“Stucco, painters, siders and framers — they are all charging the markup. With Trekker as suppliers, you’ll pay for one scaffold without the markup,” said Turner.
Safety considerations made the proposal even more sensible. Because each erection and dismount increases the risk of safety incidents, a single assembly and disassembly reduces the likelihood of an accident many times over when compared to multiple builds.
It was an offer too good to turn down. Turner bid the entire buildout in 200-foot sections, 10 in total, with 16 workers to build each section and each section scheduled for 10 days. All in all, he estimated it would take 100 days to wrap the entire building.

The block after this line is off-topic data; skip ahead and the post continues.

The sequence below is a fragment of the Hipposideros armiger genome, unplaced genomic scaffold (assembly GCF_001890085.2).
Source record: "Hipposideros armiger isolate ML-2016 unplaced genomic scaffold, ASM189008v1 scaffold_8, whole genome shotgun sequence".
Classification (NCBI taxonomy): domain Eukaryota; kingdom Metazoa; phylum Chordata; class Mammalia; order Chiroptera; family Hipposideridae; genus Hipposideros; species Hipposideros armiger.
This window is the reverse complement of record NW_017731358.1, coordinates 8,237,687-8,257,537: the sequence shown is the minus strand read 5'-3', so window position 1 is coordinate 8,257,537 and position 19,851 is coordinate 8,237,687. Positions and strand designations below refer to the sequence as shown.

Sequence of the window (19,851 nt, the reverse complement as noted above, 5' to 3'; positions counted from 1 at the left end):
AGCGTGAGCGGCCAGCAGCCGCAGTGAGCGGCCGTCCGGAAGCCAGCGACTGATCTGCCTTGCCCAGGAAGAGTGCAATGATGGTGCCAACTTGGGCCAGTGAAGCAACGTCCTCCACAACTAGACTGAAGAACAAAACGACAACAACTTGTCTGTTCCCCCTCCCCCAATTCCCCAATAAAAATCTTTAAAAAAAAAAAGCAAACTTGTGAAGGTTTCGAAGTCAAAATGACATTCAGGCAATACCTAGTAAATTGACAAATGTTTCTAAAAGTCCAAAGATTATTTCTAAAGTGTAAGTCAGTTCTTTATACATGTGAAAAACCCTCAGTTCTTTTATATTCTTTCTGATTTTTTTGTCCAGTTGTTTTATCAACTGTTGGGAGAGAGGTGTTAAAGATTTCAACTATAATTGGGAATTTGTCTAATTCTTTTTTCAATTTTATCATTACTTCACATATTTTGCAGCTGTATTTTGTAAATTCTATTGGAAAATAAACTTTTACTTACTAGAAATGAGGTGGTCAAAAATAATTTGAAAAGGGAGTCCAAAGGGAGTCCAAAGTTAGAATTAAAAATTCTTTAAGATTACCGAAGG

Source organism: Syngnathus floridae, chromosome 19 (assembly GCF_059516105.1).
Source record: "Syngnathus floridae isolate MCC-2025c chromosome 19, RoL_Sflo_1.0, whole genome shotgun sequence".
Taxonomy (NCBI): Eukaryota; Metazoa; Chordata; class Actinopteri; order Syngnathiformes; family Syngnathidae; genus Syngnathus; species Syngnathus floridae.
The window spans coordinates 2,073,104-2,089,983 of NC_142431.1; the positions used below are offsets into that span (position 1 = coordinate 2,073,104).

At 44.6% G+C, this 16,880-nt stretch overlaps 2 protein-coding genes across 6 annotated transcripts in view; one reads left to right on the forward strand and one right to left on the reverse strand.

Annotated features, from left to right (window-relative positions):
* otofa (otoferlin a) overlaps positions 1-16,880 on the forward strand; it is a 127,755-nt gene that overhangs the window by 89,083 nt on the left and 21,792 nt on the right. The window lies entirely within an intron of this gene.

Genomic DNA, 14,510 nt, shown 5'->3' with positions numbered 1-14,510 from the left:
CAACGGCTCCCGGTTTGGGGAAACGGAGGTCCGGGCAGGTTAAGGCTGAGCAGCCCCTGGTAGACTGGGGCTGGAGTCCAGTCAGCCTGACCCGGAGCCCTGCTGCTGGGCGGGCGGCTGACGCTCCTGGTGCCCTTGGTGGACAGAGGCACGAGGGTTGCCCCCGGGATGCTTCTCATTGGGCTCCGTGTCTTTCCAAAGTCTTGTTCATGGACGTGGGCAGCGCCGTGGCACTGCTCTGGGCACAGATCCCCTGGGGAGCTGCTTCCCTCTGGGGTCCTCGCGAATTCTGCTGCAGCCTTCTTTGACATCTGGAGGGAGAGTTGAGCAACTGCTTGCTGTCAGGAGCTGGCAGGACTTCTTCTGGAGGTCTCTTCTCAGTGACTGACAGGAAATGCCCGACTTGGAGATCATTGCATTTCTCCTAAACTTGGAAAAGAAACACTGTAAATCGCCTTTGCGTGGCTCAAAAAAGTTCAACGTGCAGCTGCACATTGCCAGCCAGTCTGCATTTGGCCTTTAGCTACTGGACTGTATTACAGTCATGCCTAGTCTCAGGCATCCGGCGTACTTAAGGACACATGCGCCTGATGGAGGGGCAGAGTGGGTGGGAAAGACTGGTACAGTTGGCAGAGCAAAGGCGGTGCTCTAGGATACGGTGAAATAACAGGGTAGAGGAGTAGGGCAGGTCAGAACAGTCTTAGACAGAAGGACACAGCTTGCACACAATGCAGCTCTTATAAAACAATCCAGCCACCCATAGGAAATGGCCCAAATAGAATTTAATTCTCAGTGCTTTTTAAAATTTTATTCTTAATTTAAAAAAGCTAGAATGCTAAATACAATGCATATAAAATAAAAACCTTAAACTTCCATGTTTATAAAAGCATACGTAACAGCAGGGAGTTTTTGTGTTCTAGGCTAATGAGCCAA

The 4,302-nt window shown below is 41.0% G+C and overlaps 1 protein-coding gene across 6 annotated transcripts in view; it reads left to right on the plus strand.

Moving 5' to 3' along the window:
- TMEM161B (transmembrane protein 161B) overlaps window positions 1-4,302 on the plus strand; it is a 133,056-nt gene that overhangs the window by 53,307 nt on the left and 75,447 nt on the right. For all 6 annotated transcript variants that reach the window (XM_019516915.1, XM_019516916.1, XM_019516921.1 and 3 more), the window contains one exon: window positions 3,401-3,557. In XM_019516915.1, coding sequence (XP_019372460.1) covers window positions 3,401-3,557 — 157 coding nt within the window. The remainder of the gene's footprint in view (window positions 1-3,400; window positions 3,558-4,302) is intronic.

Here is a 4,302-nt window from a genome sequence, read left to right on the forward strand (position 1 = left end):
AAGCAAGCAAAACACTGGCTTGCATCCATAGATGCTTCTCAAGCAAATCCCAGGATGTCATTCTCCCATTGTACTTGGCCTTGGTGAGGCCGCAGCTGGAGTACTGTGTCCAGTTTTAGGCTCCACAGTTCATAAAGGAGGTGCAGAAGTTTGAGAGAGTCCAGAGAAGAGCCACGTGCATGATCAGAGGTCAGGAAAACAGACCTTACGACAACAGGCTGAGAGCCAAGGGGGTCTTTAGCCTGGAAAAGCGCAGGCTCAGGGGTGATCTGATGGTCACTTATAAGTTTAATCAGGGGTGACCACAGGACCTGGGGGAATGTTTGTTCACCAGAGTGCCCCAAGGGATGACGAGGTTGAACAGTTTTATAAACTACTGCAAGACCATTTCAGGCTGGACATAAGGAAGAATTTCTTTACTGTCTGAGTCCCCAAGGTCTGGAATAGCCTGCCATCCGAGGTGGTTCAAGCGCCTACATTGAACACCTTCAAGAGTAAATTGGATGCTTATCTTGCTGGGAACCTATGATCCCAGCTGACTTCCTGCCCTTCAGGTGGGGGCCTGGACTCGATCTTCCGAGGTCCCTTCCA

But a few days later, he learned there was a catch. The general contractor liked the cost savings and risk reduction, but required an accelerated schedule. They’d only accept the proposal if the entire building could be done in 45 days’ time — a head-spinning turnaround for a building of this size and scope.
Turner assured him Trekker could get the job done. Then he hung up the phone and called his supplier representative, Obed Bosch of Layher. “If I send you a material list, how fast … ” Turner started.
“Send me a list,” Bosch interjected.